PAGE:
It has been assumed that the increased transmission of sexually-transmitted diseases in the case of mating promiscuity is influential in shaping the immune system of mammals. Results published in the scientific journal Functional Ecology demonstrate that this simple idea does not apply to rodents, and that living circumstances and the environment can be a key factor in determining variation in immune investment among mammals.
The immune system protects organisms against diseases. Therefore, detecting the factors which shape this system is of great interest to both human and animal medical science. One major question is whether exposure to sexually-transmitted diseases is a main force driving variation in mammalian immunity. Some evidence suggested that this was the case for primates and carnivores and until now was thought to apply to all mammals. Researchers from the German Leibniz Institute for Zoo and Wildlife Research (IZW) have now shown that for rodents, representing 40 % of all living mammal species, this is not the case.
In order to assess the 'sexually-transmitted diseases' hypothesis, scientists from the IZW retrieved data from 145 published studies on rodents. They used the number of total white blood cells and their two main components, neutrophils and lymphocytes, as measures of immunity. They quantified the risk of sexually-transmitted diseases by using measures of testes mass, a known predictor of the number of mating partners across species. The effects of body mass differences and the living circumstances (captive vs. free-ranging) were also taken into consideration in the analyses. The findings demonstrated that large species displayed an increase in the number of immune cells. Also, individuals from captive populations exhibited higher lymphocyte counts than individuals from free-ranging ones. However, testes mass did not vary with immunity, which suggests that sexually-transmitted diseases do not play a major role in shaping the rodent immune system.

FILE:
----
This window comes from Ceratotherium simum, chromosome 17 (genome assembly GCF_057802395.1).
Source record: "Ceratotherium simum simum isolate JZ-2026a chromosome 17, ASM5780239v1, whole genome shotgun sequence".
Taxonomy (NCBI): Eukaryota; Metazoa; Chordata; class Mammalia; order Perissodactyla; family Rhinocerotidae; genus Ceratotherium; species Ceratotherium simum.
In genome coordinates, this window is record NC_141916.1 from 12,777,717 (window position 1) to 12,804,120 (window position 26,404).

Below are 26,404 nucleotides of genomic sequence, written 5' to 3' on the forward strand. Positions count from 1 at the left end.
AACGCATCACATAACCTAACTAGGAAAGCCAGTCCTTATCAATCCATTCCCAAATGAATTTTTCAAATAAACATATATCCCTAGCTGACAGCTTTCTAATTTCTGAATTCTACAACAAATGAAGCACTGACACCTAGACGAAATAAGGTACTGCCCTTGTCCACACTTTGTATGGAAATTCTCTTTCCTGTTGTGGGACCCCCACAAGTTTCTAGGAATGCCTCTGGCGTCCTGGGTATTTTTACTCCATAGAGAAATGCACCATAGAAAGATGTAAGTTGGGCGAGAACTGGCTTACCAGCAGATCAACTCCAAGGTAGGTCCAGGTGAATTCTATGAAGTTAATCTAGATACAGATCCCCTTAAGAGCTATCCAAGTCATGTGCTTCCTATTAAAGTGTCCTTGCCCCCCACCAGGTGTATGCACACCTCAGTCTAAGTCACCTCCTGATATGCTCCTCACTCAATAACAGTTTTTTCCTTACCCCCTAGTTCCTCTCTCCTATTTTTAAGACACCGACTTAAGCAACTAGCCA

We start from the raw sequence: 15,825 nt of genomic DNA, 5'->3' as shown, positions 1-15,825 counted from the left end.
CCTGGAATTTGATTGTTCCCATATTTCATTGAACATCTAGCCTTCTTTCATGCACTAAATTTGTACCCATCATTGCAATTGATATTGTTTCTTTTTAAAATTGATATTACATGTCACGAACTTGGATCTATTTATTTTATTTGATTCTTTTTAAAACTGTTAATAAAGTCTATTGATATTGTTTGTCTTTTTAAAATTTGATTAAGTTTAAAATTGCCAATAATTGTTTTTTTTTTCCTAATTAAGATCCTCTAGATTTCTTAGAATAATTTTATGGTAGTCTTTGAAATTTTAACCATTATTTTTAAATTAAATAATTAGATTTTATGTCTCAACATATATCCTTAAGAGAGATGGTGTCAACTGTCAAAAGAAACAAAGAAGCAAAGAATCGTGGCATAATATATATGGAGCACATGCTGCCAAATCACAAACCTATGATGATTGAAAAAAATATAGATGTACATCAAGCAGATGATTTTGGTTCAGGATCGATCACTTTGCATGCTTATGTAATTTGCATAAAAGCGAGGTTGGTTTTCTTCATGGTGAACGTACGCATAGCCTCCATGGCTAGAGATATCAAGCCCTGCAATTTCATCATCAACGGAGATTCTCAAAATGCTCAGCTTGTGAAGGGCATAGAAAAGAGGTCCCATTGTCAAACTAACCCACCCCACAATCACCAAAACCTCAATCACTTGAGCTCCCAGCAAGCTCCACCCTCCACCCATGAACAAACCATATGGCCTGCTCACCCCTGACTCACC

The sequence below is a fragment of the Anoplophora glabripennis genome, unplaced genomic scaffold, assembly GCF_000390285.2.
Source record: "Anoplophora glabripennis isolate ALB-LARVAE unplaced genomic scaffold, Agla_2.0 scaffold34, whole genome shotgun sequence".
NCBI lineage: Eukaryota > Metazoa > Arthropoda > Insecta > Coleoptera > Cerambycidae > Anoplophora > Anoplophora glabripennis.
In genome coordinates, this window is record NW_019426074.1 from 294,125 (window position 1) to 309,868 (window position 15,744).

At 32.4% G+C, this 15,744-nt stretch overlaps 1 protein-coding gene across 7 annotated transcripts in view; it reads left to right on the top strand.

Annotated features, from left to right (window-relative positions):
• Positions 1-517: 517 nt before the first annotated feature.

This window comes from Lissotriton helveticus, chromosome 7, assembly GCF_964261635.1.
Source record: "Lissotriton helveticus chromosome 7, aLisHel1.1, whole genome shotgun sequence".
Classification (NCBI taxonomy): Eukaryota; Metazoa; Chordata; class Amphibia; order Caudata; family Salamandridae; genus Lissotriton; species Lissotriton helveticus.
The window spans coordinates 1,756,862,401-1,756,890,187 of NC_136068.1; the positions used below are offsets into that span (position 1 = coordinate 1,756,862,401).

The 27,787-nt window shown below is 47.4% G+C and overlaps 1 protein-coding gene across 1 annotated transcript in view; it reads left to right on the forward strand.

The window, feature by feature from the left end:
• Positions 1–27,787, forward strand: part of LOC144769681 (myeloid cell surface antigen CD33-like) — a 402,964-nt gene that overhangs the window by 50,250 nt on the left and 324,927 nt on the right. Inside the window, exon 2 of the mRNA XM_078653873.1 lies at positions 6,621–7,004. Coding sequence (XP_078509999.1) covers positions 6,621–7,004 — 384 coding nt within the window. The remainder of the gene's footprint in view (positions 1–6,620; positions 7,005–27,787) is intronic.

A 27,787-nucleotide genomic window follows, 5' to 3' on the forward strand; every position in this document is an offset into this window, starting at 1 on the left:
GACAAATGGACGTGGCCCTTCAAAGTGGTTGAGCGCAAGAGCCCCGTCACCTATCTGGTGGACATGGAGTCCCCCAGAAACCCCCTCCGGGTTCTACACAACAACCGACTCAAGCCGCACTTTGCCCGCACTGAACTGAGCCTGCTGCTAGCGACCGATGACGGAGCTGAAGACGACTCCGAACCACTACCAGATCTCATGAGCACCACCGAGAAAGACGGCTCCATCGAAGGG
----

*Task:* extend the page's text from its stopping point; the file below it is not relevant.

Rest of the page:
"As we know that the prevalence of sexually transmitted pathogens as well as immunological parameters can differ between mammalian groups, pressure by sexually-transmitted diseases may not be the primary determinant of driving immune function in all mammals," says Jundong Tian, lead author of the study. "Moreover, there is also substantial evidence for effects of captivity upon the physiology of organisms. This suggests that findings derived from captive populations need to be considered very cautiously if we want to understand how evolutionary forces have acted on the immune system over millions of years," comments Gábor Czirják, principal investigator of the study.
Identifying factors which shape immunity in mammals is likely to ultimately lead to advances in medical treatment. Studies applied to rodents are particularly important in this respect, as mice and rats -- key representatives of this mammalian group -- continue to serve as a major model animal source for biomedical research.
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